How Christian Parents Can Blend Faith and Finances
A fast-paced life of work and family leaves parents with very little time to spare, making it easy to overlook life essentials like faith and financial management. With a bit of well-directed guidance, can you bring these parts of your life together?
As a Christian, you are faced with two essential questions concerning the uses of your money. First, are you doing what God wants with the financial resources He has given you? Second, are you using strategies that are biblically responsible? If you have a basic understanding of what the biblically responsible money issues are, you can better decide what matters to you. The use of money today is driven by financial products. Understanding how to recognize biblically responsible use of money will help you decide which financial products you want to use.
Start your re-focusing of faith and finances by looking at an overview of the common money challenges that most families face. An overview will help you see how other families that are similar to your family are managing their money. A general assessment will also help you identify goals for your family and help you stay faithful to your religion.
A Financial Overview of Marriage and Children
When you decide to marry and have children, your life goes something like this. First, there are you and your spouse, who become one through marriage. If you decide to have children, by the grace of God, you either conceive or adopt. You parent your children to adulthood at which point they go to lead their own life. From birth through age 17, lower income families in the United States can expect to spend about $174,690 to raise a child. Middle-income families can expect to pay about $233,610, and upper-income families can expect to spend about $372,210 for each child from birth through age 17 (USDA, 2017).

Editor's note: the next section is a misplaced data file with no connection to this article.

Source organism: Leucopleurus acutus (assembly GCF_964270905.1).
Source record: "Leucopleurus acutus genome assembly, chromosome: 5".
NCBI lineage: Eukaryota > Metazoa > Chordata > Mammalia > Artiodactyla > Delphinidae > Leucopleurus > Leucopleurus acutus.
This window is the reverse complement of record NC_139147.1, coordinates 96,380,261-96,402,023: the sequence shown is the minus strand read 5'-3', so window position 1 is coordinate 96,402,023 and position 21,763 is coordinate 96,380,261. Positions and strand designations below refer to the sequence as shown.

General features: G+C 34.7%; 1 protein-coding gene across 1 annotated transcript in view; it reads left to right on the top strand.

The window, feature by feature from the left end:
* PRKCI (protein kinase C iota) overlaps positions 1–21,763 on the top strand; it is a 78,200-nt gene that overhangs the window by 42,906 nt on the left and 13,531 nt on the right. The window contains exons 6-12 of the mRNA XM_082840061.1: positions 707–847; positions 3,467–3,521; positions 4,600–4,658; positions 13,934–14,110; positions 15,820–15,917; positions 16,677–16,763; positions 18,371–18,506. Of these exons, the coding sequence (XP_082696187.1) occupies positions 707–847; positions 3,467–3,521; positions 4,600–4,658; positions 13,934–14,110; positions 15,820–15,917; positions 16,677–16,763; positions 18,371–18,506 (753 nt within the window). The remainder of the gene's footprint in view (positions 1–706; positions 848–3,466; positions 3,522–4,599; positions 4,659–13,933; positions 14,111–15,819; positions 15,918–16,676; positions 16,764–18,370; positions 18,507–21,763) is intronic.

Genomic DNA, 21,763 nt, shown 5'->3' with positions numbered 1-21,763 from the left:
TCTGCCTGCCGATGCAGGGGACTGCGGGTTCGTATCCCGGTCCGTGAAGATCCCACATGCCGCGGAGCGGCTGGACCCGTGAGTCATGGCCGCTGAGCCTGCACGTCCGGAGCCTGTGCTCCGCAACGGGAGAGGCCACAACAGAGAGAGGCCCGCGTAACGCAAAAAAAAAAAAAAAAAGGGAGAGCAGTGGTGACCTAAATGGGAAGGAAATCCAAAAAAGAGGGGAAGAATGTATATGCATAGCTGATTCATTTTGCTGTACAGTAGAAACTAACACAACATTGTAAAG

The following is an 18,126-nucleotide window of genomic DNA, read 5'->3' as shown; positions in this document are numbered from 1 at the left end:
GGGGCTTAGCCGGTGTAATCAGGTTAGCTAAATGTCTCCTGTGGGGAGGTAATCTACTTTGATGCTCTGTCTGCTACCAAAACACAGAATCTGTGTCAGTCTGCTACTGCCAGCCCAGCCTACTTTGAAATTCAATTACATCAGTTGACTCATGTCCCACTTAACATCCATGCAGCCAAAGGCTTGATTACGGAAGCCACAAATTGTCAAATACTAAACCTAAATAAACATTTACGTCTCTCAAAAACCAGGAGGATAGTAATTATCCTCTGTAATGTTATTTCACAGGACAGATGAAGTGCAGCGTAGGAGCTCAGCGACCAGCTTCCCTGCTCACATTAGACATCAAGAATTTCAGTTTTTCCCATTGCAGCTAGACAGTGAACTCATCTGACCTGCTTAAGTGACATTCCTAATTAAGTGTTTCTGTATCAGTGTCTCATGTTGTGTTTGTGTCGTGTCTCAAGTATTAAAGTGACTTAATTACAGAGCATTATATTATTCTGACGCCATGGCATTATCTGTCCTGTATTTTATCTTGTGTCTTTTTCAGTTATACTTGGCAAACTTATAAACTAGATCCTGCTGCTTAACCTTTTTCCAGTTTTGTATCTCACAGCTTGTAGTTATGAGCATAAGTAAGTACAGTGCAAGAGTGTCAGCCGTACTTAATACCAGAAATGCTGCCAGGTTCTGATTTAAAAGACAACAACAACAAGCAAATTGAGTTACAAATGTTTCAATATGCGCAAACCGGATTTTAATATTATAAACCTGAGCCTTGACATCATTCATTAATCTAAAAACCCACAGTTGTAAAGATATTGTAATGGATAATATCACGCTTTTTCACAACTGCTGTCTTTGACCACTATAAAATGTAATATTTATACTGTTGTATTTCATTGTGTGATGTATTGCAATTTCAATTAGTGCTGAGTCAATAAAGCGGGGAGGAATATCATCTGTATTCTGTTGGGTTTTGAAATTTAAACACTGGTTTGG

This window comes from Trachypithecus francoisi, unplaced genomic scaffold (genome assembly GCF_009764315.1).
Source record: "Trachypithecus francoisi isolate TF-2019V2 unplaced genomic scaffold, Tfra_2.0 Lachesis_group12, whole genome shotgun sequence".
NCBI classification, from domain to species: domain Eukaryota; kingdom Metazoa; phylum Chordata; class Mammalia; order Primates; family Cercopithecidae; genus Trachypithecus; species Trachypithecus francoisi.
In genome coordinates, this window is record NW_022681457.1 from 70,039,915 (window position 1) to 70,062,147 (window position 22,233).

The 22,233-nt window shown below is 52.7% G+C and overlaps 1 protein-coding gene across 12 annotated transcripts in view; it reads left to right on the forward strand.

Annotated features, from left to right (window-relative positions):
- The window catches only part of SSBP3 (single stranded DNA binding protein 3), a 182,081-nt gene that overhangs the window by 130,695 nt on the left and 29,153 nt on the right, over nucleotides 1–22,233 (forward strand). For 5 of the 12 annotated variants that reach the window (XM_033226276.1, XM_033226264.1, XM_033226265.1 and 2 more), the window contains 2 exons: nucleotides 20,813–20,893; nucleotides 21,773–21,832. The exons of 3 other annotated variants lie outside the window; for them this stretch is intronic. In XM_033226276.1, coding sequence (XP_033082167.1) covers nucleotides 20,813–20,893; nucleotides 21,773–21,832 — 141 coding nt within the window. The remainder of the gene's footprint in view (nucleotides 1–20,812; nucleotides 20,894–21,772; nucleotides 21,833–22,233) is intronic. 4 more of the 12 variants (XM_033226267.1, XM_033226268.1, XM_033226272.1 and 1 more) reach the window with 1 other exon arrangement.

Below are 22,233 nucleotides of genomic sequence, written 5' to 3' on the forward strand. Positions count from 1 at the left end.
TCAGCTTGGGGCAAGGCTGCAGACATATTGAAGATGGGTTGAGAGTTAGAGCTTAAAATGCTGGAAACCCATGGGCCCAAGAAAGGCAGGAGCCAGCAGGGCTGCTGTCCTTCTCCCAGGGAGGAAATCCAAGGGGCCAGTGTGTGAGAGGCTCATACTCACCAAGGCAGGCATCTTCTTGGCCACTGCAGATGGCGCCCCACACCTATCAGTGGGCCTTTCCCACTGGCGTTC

If you are a current or future parent, do not be shocked by these numbers. Most people do not realize what their future expenses are going to be, so by learning what is ahead, you know more than most parents. Understanding that you are going to have sizable future costs should help you realize that you need to know how to make the most of what you do have. The following treemap graph shows how the average married couple with children spends their money. How do you compare to this average family?
Here is a different way to look at this same information. If you clear about $50,000 per year, after taxes, and use the percentages from the previous treemap graph, the information below will show you what this would be in monthly expenditures.